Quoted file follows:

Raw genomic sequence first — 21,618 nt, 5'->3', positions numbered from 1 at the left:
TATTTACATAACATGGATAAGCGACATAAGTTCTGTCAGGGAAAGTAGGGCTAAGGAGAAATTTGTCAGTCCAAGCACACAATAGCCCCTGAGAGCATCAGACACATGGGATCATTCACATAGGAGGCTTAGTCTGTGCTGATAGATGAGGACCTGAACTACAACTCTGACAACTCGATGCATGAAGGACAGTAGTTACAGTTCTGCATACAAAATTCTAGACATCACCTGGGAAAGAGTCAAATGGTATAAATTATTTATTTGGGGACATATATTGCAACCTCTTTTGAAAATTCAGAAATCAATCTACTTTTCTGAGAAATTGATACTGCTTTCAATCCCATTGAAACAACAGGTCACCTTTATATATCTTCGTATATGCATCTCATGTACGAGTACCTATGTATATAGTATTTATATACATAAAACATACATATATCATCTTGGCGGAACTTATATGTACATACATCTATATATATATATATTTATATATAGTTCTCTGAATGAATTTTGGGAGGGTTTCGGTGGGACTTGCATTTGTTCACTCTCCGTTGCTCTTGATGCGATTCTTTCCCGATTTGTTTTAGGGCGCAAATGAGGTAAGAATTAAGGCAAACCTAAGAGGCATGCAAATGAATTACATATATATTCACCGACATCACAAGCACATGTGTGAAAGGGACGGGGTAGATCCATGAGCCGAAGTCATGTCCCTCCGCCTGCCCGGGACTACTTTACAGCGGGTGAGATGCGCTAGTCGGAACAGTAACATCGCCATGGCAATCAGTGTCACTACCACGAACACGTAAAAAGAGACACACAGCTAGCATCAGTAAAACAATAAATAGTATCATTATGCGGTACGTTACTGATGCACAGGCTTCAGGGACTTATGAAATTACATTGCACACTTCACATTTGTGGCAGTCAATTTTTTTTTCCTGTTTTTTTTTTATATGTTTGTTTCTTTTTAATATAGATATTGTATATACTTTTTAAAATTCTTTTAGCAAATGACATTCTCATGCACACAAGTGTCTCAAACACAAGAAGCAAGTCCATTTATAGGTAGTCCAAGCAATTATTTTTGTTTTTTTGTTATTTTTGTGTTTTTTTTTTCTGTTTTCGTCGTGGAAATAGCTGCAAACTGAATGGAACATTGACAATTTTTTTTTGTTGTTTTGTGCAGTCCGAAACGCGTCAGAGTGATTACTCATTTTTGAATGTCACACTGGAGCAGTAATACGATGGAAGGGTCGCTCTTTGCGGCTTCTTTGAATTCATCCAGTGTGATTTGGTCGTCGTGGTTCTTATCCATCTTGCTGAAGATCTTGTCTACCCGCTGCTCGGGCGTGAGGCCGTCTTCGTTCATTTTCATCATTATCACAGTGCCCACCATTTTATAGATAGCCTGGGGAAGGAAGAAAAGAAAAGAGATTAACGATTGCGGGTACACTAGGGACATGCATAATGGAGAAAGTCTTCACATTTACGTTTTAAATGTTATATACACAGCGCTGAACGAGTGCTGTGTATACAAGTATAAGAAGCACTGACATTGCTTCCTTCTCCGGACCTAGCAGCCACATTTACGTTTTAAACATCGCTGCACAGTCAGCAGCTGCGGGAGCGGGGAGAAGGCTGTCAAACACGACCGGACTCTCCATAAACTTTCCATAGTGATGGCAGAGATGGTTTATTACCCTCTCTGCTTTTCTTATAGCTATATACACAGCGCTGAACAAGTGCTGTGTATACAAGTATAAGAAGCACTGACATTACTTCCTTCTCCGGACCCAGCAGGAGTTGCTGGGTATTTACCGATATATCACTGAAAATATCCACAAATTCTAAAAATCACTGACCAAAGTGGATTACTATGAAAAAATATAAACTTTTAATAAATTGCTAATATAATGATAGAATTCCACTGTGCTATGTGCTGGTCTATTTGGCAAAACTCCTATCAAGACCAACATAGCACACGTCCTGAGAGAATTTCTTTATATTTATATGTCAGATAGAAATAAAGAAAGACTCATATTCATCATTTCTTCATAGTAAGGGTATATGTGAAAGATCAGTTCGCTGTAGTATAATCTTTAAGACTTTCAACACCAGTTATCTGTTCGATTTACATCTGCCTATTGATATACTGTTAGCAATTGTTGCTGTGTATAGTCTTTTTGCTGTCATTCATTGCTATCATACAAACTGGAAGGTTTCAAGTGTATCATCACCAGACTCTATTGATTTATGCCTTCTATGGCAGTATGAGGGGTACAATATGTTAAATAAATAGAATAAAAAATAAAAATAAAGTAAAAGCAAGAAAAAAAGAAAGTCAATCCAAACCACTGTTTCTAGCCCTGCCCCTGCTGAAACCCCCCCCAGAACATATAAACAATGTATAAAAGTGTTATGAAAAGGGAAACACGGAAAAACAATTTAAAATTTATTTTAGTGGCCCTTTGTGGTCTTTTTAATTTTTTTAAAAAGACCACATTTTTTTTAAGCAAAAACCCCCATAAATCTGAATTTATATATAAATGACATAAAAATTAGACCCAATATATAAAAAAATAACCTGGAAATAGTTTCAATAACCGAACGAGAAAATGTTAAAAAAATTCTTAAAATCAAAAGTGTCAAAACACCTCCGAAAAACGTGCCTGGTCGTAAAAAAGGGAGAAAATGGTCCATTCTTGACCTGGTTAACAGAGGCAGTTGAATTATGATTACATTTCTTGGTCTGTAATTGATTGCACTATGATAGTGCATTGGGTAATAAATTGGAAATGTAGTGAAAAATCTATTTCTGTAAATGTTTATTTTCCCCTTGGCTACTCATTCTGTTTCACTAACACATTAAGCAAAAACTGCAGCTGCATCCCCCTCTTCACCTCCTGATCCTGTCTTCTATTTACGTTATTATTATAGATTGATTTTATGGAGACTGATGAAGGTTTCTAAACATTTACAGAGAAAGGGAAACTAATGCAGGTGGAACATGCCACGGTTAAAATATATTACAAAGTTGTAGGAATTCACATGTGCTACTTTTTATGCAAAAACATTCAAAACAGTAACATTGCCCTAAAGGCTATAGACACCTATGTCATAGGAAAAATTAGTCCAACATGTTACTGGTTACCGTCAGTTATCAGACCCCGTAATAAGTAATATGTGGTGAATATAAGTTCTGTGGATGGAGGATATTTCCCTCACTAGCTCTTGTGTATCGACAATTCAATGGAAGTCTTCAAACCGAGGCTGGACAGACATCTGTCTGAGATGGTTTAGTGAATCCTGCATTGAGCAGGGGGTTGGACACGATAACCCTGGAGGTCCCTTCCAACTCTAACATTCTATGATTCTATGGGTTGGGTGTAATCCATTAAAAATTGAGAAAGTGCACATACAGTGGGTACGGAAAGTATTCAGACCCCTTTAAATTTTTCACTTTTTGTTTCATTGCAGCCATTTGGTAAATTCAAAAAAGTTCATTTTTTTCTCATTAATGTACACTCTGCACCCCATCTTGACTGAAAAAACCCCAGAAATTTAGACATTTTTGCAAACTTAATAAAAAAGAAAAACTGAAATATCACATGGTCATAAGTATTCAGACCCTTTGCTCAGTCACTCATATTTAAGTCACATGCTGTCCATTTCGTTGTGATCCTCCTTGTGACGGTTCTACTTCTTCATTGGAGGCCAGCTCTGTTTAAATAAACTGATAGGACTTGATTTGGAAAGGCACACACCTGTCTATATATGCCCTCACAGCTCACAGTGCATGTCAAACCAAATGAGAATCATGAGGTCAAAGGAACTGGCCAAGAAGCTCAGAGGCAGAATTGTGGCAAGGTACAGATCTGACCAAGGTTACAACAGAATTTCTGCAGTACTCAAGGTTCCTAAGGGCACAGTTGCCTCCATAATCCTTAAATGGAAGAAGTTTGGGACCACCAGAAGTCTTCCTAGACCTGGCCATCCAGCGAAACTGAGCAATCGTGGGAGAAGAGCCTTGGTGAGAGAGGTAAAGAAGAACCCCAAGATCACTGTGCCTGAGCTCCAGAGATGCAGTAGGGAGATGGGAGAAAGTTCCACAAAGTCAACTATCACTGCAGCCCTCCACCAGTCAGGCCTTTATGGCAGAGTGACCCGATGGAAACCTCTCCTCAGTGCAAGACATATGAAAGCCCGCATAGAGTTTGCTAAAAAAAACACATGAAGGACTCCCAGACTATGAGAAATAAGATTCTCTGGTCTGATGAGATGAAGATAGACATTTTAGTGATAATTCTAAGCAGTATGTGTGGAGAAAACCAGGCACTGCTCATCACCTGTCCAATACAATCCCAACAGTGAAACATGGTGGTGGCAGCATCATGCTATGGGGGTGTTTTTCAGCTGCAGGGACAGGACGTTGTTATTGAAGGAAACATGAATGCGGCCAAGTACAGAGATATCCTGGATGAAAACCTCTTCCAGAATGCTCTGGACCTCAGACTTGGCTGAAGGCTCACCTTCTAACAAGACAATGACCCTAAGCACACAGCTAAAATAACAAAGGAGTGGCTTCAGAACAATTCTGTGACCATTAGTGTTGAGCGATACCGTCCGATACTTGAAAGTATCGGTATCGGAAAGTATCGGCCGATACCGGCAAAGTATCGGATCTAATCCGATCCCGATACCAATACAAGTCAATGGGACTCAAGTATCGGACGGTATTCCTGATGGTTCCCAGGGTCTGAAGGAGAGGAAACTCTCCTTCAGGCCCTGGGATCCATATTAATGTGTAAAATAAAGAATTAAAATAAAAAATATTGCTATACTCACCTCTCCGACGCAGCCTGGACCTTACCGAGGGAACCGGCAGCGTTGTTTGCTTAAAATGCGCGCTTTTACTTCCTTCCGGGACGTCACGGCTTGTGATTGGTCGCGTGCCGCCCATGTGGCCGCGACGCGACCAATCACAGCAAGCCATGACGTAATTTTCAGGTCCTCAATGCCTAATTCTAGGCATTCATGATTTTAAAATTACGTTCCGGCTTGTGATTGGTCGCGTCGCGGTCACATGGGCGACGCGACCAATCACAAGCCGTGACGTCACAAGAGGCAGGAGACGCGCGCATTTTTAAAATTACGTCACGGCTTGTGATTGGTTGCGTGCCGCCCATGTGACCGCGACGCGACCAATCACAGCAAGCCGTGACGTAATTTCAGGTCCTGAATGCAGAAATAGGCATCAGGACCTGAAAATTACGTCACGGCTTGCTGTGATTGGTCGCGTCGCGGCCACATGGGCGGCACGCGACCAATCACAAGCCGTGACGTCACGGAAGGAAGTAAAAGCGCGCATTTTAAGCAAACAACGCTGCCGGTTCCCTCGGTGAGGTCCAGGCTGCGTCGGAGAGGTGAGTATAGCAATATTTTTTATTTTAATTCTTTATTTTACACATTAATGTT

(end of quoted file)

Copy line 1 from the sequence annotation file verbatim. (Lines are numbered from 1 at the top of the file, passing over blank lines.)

Raw genomic sequence first — 21,618 nt, 5'->3', positions numbered from 1 at the left: